COT_logoA report released by Health Education England (HEE) and The College of Occupational Therapists (COT) has highlighted vacancy rates for occupational therapists of up to 40% and the difficulties in filling these posts across the capital. There are concerns that Brexit could exacerbate the problem.

Compiled by London’s Southbank University, the report finds that across London there are more than 252 unfilled occupational therapist posts within NHS and social care services. Nearly one-third of these vacancies sit within the Mental Health sector.

The research highlighted the cost of living and difficulty in finding affordable accommodation in the capital as key drivers behind the slump in applications as the London weighting has failed to keep up with the rising costs of housing and travel in London.

COT_shortageThe College of Occupational Therapists is calling for the Department of Health and Health Education England to take rapid action to address the crisis. It is particularly concerned that the impact of the UK’s vote to leave the EU could exacerbate the situation. Recent figures from the Nursing and Midwifery Council showed that the number of nurses and midwives registering to work in the UK has dropped by 90% since the vote.

NHS trusts and social services have traditionally recruited from Australia, South Africa and the US to fill vacancies they couldn’t fill domestically. But that route was closed when OTs were taken off the official professional shortages list in early 2015 against the advice of The College of Occupational Therapists and the British Medical Association.

One of the impacts of the shortage has been to drive up the cost of locum staff. The report says that this has attracted staff to take up more lucrative locum roles, increasing staff turnover. Sometimes staff will return to the same role but as a locum at a higher cost.

One occupational therapist who opted to leave a post in the capital was Gaynor Ames. She left a job with an NHS Hospital Trust in Central London just over 2 years ago after the birth of her first child. She has now moved to a new occupational therapy role in South Wales. She said: “I adored my job working for the NHS in London. However, the combination of spending 3 hours a day commuting, not being able to secure flexible hours and the cost of nursery care meant it didn’t make sense for me to return to my job after I had my first baby. These days the quality of life for me and my family is so much better here in Wales so whilst I was very sorry to leave my previous role, I don’t regret my decision for a second.”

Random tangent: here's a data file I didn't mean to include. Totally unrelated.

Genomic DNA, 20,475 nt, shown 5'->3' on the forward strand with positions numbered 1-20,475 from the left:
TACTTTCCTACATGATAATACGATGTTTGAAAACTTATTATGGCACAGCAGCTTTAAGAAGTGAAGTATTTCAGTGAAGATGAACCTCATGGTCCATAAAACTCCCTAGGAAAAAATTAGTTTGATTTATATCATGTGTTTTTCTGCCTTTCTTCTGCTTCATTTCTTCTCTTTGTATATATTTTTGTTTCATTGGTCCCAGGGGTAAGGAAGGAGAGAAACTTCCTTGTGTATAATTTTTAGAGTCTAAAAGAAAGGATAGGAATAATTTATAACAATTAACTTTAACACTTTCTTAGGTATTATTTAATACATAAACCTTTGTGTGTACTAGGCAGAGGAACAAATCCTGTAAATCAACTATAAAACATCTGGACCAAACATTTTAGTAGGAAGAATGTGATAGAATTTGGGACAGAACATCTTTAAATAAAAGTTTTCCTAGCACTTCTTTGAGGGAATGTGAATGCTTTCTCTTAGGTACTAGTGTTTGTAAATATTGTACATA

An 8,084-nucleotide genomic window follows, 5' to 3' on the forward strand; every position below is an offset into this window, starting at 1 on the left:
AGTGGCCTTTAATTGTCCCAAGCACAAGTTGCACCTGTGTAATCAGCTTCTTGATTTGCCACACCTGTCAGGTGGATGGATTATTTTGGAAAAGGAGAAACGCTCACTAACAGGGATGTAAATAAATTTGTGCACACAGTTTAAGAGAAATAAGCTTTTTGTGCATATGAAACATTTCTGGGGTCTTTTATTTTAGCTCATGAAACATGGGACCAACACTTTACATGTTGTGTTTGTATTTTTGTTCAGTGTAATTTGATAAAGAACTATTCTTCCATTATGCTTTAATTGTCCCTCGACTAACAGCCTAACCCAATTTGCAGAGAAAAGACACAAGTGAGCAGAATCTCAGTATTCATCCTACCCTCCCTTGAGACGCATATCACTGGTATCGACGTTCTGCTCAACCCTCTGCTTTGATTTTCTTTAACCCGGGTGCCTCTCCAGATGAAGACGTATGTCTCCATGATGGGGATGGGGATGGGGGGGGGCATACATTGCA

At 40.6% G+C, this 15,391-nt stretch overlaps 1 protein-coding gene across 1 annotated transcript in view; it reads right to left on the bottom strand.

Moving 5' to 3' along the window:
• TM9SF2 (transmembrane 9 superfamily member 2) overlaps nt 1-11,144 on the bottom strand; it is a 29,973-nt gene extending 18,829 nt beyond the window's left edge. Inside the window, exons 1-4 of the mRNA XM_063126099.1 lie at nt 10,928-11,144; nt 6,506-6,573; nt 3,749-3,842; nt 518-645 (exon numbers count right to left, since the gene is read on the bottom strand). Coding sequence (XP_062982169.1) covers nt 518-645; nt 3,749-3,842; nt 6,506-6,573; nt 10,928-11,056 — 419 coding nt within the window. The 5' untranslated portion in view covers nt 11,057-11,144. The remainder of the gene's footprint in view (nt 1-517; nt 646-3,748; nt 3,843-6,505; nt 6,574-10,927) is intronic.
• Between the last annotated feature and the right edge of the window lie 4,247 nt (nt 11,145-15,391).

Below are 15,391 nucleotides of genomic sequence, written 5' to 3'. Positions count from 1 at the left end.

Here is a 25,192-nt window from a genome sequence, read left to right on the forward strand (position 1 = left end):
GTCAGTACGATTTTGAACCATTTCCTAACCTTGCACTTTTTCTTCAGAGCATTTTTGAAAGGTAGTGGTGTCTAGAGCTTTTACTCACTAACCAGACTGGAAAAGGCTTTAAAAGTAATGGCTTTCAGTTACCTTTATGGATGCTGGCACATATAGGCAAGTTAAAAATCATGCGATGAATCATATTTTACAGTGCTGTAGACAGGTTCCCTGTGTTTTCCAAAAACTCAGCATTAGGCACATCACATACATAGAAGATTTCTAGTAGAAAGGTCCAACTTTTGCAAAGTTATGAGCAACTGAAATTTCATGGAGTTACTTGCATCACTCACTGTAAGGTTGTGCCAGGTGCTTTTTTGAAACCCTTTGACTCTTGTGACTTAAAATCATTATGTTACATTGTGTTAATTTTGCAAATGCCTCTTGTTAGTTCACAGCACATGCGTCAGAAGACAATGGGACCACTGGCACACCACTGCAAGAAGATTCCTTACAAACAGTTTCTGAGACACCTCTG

Julia Skelton, Director of Professional Operations at The College of Occupational Therapists said: “If the situation is not addressed, the health and wellbeing of vulnerable Londoners and their ability to live independently will be hugely affected. Without access to the type of proactive preventative care that occupational therapists provide more people will undoubtedly ‘overflow’ into already overstretched A&E departments or GP surgeries. This is worse for patients and more expensive for the NHS.”

The College is calling on the Government to do four things to address the crisis:

  • Re-add occupational therapy to the priority occupation list. Potentially restricting this to London-based posts should any specific immigration rules be agreed for London.
  • Provide assurances that it will protect the rights of qualified occupational therapists from elsewhere in the EU currently working in London to remain here and for new applicants to be permitted to fill vacancies in London in the future.
  • Identify ways to provide occupational therapists with affordable accommodation.
  • To work with The Mayor of London, Transport for London and transport operators to provide free travel for occupational therapists (and potentially other key NHS staff) in line with police officers who are entitled to use TfL services for free.

Download the full report – An Investigation into the Occupational Therapy Workforce in London